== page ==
Deep Purple and Judas Priest-PNCBank Arts Center, Holmdel, New Jersey
I’ve been a (closet) headbanger for as long as I can remember though I’ve never been to a Judas Priest show. Truth be told, I am reminded of them every time I attend a stadium event, and the inevitable tailgating that ensues. Fans old enough to remember “Heavy Metal Parking Lot,” the cult classic that documents fans pre-gaming at a Priest show in the mid 80’s just let out a collective “hell yeah” and reached for their lighters. C’mon admit it.
Anyway, back to PNC Arts Center in Holmdel, NJ and the incredible double bill which also featured rock legends Deep Purple proving we were in for an unforgettable metal experience. Now, I know what you’re thinking – it ain’t Judas Priest without Glenn Tipton and K.K. Downing but you are oh. so. wrong. The band’s current roster, lead by Rob Halford was in top form by all counts. First, the lighting and production was mind-blowingly good. Fans were treated to an array of vibrant colors, smoke, videos – the whole hog; and by hog I mean at one point Halford came out on a motorcycle. It doesn’t get more metal than that. But never mind the visual feast let’s talk about the music which was loud and hard just as it should be. Sure they gave us all the hits with some newer material thrown in making for a cohesive and tight mix. They just sounded good, as in they’re not going anywhere soon kiddos. In fact, if you’re smart you’ll start taking notes because this is what heavy metal should look, sound, and feel like. You got that? Good.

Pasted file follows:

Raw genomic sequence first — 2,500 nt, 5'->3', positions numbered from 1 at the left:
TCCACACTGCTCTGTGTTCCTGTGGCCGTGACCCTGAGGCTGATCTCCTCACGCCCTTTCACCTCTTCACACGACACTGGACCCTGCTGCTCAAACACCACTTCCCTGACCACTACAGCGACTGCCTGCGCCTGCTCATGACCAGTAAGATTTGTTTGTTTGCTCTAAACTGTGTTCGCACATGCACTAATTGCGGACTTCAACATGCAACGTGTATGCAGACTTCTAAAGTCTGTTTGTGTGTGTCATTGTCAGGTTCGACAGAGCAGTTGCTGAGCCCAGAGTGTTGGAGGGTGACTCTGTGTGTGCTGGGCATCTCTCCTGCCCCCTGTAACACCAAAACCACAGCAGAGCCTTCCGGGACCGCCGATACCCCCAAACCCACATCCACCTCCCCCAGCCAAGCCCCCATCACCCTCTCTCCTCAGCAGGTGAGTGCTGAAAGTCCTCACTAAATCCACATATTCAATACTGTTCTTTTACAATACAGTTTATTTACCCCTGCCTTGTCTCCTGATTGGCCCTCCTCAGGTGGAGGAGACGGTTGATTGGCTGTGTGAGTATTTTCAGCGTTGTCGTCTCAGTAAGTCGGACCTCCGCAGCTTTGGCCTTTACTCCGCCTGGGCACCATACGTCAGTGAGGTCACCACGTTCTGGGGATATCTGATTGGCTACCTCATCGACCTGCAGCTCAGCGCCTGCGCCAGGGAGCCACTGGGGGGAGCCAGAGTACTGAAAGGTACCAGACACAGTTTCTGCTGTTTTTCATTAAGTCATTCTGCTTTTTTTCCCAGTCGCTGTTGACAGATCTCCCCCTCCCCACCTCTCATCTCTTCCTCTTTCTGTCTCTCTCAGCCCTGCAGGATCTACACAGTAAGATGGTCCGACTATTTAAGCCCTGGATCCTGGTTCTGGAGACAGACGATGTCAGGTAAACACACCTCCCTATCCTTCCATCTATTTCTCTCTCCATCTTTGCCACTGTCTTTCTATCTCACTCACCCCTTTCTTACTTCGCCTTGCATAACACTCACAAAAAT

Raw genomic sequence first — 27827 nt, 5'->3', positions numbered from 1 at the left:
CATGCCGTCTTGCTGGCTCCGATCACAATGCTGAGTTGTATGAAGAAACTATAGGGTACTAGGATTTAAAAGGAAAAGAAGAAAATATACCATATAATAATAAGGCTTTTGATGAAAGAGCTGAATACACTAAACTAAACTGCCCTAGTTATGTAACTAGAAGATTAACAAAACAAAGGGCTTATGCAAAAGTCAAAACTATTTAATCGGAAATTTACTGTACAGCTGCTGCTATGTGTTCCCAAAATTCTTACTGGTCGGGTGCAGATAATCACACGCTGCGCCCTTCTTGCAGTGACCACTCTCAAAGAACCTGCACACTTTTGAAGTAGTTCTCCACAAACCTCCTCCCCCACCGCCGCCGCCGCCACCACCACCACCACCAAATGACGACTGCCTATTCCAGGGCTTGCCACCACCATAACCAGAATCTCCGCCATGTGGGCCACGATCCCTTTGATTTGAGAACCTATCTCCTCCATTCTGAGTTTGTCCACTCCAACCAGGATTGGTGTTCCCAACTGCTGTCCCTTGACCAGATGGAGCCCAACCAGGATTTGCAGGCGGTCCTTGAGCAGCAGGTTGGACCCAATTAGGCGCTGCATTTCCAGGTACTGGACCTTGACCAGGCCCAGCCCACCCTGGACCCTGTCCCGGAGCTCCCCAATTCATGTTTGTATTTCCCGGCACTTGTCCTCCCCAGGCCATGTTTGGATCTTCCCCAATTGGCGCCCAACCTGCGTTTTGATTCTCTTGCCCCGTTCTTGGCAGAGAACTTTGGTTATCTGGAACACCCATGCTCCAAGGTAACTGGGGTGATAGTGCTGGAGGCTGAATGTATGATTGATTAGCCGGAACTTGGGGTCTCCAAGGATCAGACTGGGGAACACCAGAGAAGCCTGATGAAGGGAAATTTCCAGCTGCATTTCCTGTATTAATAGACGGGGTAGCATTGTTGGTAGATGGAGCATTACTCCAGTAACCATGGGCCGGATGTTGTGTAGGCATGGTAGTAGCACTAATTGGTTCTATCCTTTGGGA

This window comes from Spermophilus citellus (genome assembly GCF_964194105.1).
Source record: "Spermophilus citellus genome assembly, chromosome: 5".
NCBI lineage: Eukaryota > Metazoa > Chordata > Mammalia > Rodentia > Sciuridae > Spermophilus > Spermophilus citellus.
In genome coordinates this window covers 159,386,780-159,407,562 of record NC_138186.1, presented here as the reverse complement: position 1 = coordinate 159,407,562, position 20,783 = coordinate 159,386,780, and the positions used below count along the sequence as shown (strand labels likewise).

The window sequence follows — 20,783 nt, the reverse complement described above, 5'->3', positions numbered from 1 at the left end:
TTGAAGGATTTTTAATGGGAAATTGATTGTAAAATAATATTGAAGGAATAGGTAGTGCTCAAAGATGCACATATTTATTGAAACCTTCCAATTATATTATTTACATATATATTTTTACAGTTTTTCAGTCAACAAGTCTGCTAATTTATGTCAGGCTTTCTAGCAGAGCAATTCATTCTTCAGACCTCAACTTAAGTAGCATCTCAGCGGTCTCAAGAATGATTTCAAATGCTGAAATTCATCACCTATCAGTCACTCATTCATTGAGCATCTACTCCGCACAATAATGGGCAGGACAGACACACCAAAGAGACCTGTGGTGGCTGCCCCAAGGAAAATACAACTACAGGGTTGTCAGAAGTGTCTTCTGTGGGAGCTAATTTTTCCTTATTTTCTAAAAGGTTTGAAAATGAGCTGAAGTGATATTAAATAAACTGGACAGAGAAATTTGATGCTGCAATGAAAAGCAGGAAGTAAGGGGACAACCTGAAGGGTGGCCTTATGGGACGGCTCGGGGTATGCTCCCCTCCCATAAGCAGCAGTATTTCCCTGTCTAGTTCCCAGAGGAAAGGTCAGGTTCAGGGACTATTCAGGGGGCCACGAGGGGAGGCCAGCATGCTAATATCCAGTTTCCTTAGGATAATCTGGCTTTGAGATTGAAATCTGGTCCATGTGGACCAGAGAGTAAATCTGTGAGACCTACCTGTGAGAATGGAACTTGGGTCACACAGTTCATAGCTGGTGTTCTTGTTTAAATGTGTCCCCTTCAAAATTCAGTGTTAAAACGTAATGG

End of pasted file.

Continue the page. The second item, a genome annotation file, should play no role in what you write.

After an amazing set the stage was cleared for Deep Purple, and I mean that literally because their set design was so spare by comparison I felt as if I were in a rock club down some British side street that only the cool kids know about, in other words the perfect setting to experience the masters of progressive hard rock. And boy did they deliver. The gravelly power vocals, searing guitar riffs, thundering bass, punchy drums and meandering keyboards backed by giant size videos of the band in real-time made for a multi-dimensional journey back in time while simultaneously catapulting us into the musical future. After all these years, Deep Purple are still carving out new territory on the hard rock landscape while many of their contemporaries have hung it up and gone home. And for that we salute them. You can’t see it, but I have my lighter (okay, cell phone) raised high while blaring “Smoke On The Water.” Hell yeah.
Photos and Review by Kim Palumbo